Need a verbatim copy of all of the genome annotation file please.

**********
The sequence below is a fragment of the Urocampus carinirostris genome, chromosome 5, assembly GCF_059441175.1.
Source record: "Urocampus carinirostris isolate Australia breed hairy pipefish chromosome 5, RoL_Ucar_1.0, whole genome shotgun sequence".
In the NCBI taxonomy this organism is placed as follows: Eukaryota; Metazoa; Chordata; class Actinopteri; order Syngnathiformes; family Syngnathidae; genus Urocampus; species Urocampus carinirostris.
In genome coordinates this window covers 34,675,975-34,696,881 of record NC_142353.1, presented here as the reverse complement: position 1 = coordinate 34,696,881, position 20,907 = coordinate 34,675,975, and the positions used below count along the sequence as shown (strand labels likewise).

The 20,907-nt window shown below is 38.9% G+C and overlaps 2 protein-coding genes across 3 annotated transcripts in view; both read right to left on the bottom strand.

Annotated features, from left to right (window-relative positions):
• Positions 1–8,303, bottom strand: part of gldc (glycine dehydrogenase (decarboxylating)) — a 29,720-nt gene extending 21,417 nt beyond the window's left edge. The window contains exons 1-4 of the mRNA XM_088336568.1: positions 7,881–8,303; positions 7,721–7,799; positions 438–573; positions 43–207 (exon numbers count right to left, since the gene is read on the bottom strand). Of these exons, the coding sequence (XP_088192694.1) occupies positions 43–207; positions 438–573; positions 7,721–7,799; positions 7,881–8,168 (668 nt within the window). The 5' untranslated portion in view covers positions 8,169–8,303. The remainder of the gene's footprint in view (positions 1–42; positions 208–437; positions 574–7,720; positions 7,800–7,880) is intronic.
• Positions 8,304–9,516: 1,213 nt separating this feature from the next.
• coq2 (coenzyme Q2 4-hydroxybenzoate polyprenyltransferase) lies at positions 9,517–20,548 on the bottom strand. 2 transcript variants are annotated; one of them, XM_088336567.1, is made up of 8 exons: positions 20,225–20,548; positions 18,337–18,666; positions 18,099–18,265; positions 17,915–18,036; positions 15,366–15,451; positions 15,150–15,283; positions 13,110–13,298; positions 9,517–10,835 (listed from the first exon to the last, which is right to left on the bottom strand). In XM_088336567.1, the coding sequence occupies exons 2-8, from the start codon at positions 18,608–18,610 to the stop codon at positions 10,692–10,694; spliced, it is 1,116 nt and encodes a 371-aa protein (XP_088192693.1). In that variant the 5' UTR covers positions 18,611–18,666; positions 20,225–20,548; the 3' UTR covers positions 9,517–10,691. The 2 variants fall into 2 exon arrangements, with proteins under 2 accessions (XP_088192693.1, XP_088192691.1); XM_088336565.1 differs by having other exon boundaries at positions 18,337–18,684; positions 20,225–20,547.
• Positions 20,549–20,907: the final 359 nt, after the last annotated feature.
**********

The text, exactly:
The sequence below is a fragment of the Urocampus carinirostris genome, chromosome 5, assembly GCF_059441175.1.
Source record: "Urocampus carinirostris isolate Australia breed hairy pipefish chromosome 5, RoL_Ucar_1.0, whole genome shotgun sequence".
In the NCBI taxonomy this organism is placed as follows: Eukaryota; Metazoa; Chordata; class Actinopteri; order Syngnathiformes; family Syngnathidae; genus Urocampus; species Urocampus carinirostris.
In genome coordinates this window covers 34,675,975-34,696,881 of record NC_142353.1, presented here as the reverse complement: position 1 = coordinate 34,696,881, position 20,907 = coordinate 34,675,975, and the positions used below count along the sequence as shown (strand labels likewise).

The 20,907-nt window shown below is 38.9% G+C and overlaps 2 protein-coding genes across 3 annotated transcripts in view; both read right to left on the bottom strand.

Annotated features, from left to right (window-relative positions):
• Positions 1–8,303, bottom strand: part of gldc (glycine dehydrogenase (decarboxylating)) — a 29,720-nt gene extending 21,417 nt beyond the window's left edge. The window contains exons 1-4 of the mRNA XM_088336568.1: positions 7,881–8,303; positions 7,721–7,799; positions 438–573; positions 43–207 (exon numbers count right to left, since the gene is read on the bottom strand). Of these exons, the coding sequence (XP_088192694.1) occupies positions 43–207; positions 438–573; positions 7,721–7,799; positions 7,881–8,168 (668 nt within the window). The 5' untranslated portion in view covers positions 8,169–8,303. The remainder of the gene's footprint in view (positions 1–42; positions 208–437; positions 574–7,720; positions 7,800–7,880) is intronic.
• Positions 8,304–9,516: 1,213 nt separating this feature from the next.
• coq2 (coenzyme Q2 4-hydroxybenzoate polyprenyltransferase) lies at positions 9,517–20,548 on the bottom strand. 2 transcript variants are annotated; one of them, XM_088336567.1, is made up of 8 exons: positions 20,225–20,548; positions 18,337–18,666; positions 18,099–18,265; positions 17,915–18,036; positions 15,366–15,451; positions 15,150–15,283; positions 13,110–13,298; positions 9,517–10,835 (listed from the first exon to the last, which is right to left on the bottom strand). In XM_088336567.1, the coding sequence occupies exons 2-8, from the start codon at positions 18,608–18,610 to the stop codon at positions 10,692–10,694; spliced, it is 1,116 nt and encodes a 371-aa protein (XP_088192693.1). In that variant the 5' UTR covers positions 18,611–18,666; positions 20,225–20,548; the 3' UTR covers positions 9,517–10,691. The 2 variants fall into 2 exon arrangements, with proteins under 2 accessions (XP_088192693.1, XP_088192691.1); XM_088336565.1 differs by having other exon boundaries at positions 18,337–18,684; positions 20,225–20,547.
• Positions 20,549–20,907: the final 359 nt, after the last annotated feature.